Within the “Freelance Tips With…” series I interview freelancers who have somehow inspired me. They share their story and give useful advice on topics like productivity, time management, finding clients as well as the work-life balance.
Check out all the interviews from the series “Freelance Tips With…”!
Today you’ll get to know Emilia, a 33-years-old freelancer from Romania who’s currently traveling around Europe.
During the week she provides marketing services to customers from all over the world, while at the weekends she’s exploring as many new places as possible.
Emilia describes herself as an amateur photographer passionate about heading to new places. Check out her LinkedIn profile or follow her on Instagram (@citieseurope) or on Facebook (/citieseurope) to see Europe through her lens.
What’s your freelancing niche?
I am providing marketing automation and digital marketing services. My specialties include Marketo, Pardot, MailChimp, Salesforce and WordPress. I also enjoy playing with HTML and CSS, when I have the occasion.
Why did you decide to become a freelancer?
There was no particular moment when I decided to become a freelancer, but a wish to make a living out of something I really enjoy doing. So three years ago I shyly chose to quit my 9 to 5 job.
I had a couple of initiatives, out of which freelancing was the second. After my first freelancing contract which I’ll never forget, I realized that the independent work suits me well, so I decided to embrace it.
What was your job before that?
Before freelancing, I worked for 11 years in fields implying public procurement, human resources, PR, sales, and project management.
What’s the biggest challenge you face as a freelancer?
Currently, my biggest challenge is finding the perfect work-life balance while working mainly for customers in the US business time zones.
What’s the best advice you can give to the people who’re making their first freelancing steps?
To put all their efforts into gaining the most in-trend skills possible and build their best personal presentation.
What would you say to the people who hate being trapped in their office from 9 to 5 but don’t see another option to make a living?
I would advise them to start building their profiles or personal presentations while saving for the first months of freelancing.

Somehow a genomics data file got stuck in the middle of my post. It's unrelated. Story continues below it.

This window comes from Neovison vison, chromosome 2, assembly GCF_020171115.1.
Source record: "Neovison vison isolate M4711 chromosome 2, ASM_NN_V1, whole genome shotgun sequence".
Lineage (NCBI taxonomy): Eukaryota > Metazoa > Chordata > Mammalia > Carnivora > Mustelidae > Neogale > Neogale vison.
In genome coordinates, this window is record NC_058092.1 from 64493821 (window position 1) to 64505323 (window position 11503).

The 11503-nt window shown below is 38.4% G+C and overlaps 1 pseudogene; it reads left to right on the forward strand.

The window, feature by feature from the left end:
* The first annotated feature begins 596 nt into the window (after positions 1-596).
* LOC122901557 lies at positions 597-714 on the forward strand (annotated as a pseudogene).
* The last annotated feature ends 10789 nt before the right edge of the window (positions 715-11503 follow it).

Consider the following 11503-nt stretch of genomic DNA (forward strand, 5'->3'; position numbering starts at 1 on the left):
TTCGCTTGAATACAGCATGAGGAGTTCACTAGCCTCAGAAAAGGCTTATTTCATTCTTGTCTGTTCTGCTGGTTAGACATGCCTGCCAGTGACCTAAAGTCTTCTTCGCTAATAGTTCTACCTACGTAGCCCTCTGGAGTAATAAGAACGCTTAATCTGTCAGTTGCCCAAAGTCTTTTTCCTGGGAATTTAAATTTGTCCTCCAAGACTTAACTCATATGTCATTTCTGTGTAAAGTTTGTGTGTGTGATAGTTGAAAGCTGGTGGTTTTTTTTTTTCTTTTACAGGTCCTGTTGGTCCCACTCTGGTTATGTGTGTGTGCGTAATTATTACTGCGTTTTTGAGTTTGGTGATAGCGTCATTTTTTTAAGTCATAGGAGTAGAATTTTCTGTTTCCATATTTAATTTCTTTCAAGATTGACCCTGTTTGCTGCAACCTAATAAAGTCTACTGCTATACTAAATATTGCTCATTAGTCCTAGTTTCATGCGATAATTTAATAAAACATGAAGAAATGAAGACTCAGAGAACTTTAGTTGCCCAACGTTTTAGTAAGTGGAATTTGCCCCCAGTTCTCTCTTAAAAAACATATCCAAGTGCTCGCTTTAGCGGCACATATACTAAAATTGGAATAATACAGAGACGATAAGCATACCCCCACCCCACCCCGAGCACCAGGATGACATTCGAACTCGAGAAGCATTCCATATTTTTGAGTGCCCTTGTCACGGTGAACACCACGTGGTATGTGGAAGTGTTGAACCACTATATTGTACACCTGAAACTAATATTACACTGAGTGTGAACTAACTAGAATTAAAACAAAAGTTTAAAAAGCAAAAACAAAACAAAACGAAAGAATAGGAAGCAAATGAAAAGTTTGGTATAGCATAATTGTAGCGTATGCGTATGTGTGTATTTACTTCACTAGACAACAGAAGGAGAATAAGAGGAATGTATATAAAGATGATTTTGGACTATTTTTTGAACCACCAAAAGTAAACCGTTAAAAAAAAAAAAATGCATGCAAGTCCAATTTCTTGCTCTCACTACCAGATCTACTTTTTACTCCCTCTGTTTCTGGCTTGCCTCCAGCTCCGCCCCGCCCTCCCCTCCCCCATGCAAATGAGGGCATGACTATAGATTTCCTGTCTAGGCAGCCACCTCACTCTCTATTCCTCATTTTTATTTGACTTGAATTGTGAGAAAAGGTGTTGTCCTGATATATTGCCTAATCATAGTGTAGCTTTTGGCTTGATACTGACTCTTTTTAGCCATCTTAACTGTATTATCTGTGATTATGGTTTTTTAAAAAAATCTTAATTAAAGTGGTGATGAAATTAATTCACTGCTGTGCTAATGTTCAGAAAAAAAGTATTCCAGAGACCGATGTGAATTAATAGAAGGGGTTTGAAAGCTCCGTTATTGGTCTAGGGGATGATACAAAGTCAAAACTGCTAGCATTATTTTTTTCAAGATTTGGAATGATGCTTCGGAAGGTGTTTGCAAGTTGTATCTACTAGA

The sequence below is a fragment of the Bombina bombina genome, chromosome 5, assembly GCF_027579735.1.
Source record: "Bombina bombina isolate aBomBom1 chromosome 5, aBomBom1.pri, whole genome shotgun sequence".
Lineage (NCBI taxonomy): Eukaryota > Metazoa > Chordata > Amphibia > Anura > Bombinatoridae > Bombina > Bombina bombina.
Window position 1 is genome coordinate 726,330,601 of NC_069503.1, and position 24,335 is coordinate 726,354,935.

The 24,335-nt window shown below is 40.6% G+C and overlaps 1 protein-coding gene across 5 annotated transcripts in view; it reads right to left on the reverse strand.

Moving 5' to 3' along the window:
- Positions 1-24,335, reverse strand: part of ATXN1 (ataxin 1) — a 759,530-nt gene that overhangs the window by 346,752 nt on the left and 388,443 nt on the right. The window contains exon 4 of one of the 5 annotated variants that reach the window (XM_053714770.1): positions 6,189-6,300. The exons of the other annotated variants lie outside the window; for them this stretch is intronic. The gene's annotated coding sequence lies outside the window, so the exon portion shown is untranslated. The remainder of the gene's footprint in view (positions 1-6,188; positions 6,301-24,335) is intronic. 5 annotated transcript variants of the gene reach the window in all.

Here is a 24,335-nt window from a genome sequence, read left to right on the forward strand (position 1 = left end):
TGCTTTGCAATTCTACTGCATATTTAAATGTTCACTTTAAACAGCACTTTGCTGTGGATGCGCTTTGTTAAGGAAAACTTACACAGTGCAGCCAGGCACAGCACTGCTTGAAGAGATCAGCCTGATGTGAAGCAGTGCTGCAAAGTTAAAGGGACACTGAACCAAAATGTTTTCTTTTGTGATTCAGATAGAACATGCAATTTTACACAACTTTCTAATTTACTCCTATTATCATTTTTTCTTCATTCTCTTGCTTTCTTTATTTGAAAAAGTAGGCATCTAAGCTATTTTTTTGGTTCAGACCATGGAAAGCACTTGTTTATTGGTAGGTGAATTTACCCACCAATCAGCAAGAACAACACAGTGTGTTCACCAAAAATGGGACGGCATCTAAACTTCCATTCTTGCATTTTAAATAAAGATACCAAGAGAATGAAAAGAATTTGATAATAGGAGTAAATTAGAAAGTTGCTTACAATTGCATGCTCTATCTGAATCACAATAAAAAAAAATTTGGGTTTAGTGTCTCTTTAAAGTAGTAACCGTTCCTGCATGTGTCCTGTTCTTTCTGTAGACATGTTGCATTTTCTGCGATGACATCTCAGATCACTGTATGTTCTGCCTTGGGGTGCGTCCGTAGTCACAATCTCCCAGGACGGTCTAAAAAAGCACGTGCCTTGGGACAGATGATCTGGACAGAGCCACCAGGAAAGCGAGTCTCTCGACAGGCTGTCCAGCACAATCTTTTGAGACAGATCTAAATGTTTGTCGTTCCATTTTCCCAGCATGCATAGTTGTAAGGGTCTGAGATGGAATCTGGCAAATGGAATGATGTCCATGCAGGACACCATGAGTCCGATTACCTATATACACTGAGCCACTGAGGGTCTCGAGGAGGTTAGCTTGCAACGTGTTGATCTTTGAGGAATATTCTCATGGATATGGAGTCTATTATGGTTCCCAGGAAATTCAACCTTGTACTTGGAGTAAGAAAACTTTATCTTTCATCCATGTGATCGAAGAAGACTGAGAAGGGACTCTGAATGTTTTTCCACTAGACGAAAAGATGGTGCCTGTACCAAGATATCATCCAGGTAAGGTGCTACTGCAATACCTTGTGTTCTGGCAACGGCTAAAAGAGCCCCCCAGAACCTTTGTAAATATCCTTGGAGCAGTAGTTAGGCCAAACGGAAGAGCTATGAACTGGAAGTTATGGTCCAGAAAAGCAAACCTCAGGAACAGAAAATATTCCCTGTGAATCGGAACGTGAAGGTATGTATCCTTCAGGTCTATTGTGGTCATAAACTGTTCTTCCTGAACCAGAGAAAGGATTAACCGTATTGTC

Those months are definitely the most challenging in a freelancer’s career. They are arid and scary, and you are the only one responsible and capable to make a success out of it. Offers won’t come on a silver plate, and trust won’t place itself easily between you and the potential customers.
What’s the best part of being a freelancer according to you?
The best part of being a freelancer is the personal and professional development. There’s nothing else that can develop your skills in such a broad manner, as the freelancing does.
You’re currently in Barcelona. What’s the next stop? Do you consider yourself a digital nomad?
I currently live in Barcelona and wait to find out the next stop. Perhaps Porto, perhaps Prague. I’m not considering myself a digital nomad, but an independent and adventurous person always happy to deeply explore new places and experiences.
What advice would you give to the freelancers who’re struggling to find clients? What’s your secret to finding clients?
My advice to the freelancers who’re struggling to find clients is to make sure they have a strong presentation and a catchy cover letter which they update daily. I believe that a video CV would be super helpful to everyone, not just to those in a struggle.
What’s the biggest mistake you’ve ever made as a freelancer?
I don’t feel like I’ve made big mistakes in my freelancing career, but only small ones that became lessons in the end. However, the biggest mistake I observe among my freelance network is the wrong positioning or the too niched one.
For successful freelancing, one needs to adapt, to be part of the change, to embrace new skills fast and to specialize in them even faster than the rest of the market does.
When are you the most productive: when working from home, from a coworking space or from a cafe? How do you stay focused?
I’m the most productive when working from home, wherever this would be. Most of the mornings I feel like jumping from the pajamas directly into the projects. Nothing compares with the mornings when I’m doing my best while enjoying my great coffee with milk, honey, and cinnamon.
What are your best time management practices?
To better manage my activities, I’m checking the time before starting anything that might take more than 30 minutes. According to me, none of my tasks should take more than 2 hours. If it does, I’d split it and make sure I’ll take a small break.
How do you boost your productivity? And creativity?
I challenge myself to do things faster and to also keep devices away and on mute. There are no social media accounts on my mobile phone.
When I have a minute or two, I listen to my favorite songs or read about places I haven’t visited or animals I haven’t seen yet.
How does one of your best days look like?
My best working days are those when I discover something new, when I come with a brilliant solution to my clients, or when I receive great feedback. There’s no specific formula, but definitely, a thing that brings professional satisfaction would make my day glow.
In the personal aspect, my best days are usually the Saturdays, because that’s the time when I get to do the coolest things–travel, try amazing food, not worry about time, find all shops open, have most of my friends available.
How do you stay zen?
I usually feed my zen with inner motivation. Besides that, my zen likes coffee, sweets, tea, chatting, chill music, positive people, good movies, new places, white wine, tasty food, water, and sun.
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